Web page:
Working in public schools might be unusual for someone who never attended school as a child, but for Jillian Wedel it’s a perfect fit.
Wedel has been presenting films about queer lives to students in Vancouver Island high schools and facilitating discussions for Out in Schools for the last five years.
“I was home-schooled growing up, so school is kind of a foreign ground for me,” admits Wedel, who also goes by Jay and uses the gender-neutral pronoun “they.”
Wedel is now completing a sociology degree at the University of Victoria, thanks in part to the LOUD scholarship they received in 2014 from BC’s lesbian and gay business association. Distributed annually, the LOUD scholarships recognize and support future leaders in the LGBT community.
“It’s sort of been a lifelong dream of mine to go to university,” Wedel says. “I was a little intimidated, so [the LOUD scholarship] was definitely kind of a motivator to get over some of those fears and actually pursue this dream.”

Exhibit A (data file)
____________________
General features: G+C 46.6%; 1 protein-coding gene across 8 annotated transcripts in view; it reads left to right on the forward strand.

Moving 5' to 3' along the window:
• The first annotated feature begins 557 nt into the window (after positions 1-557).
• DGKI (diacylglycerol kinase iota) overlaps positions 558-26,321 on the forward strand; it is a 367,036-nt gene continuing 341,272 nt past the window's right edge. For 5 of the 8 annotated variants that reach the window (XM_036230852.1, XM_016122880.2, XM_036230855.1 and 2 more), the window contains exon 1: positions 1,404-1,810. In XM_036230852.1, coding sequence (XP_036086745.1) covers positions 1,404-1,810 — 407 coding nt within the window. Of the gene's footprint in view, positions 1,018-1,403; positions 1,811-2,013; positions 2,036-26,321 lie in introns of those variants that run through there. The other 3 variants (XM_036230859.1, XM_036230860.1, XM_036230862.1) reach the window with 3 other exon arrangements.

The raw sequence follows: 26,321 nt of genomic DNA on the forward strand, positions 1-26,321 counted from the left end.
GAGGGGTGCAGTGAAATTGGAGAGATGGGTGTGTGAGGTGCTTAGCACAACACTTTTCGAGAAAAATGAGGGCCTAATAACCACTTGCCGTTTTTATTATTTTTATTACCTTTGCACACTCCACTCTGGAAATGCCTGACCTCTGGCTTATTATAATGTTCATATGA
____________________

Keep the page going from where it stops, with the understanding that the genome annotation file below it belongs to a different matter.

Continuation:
In addition to their work with Out in Schools, Wedel is involved with a forthcoming youth drop-in program in Victoria for LGBT youth.
They also work as a piano instructor, and volunteer as an instructor at Girls Rock Camp Victoria, a non-profit organization offering young girls the chance to learn to play instruments.
Wedel combines their love of music — and its ability to bring people together — with their personal approach to activism. “I always want to be breaking down barriers, and I always want to be inviting people in rather than pushing people out,” they say.
When Wedel came out, their parents did not accept them and ultimately Wedel had to cut ties with them. This lack of acceptance is another reason the LOUD scholarship has meant so much to them.
“It was so much more than the money,” Wedel says. “I was invited over to Vancouver to the gala — in a room filled with members of my community that maybe I hadn’t met before, but I felt like I was their family.”
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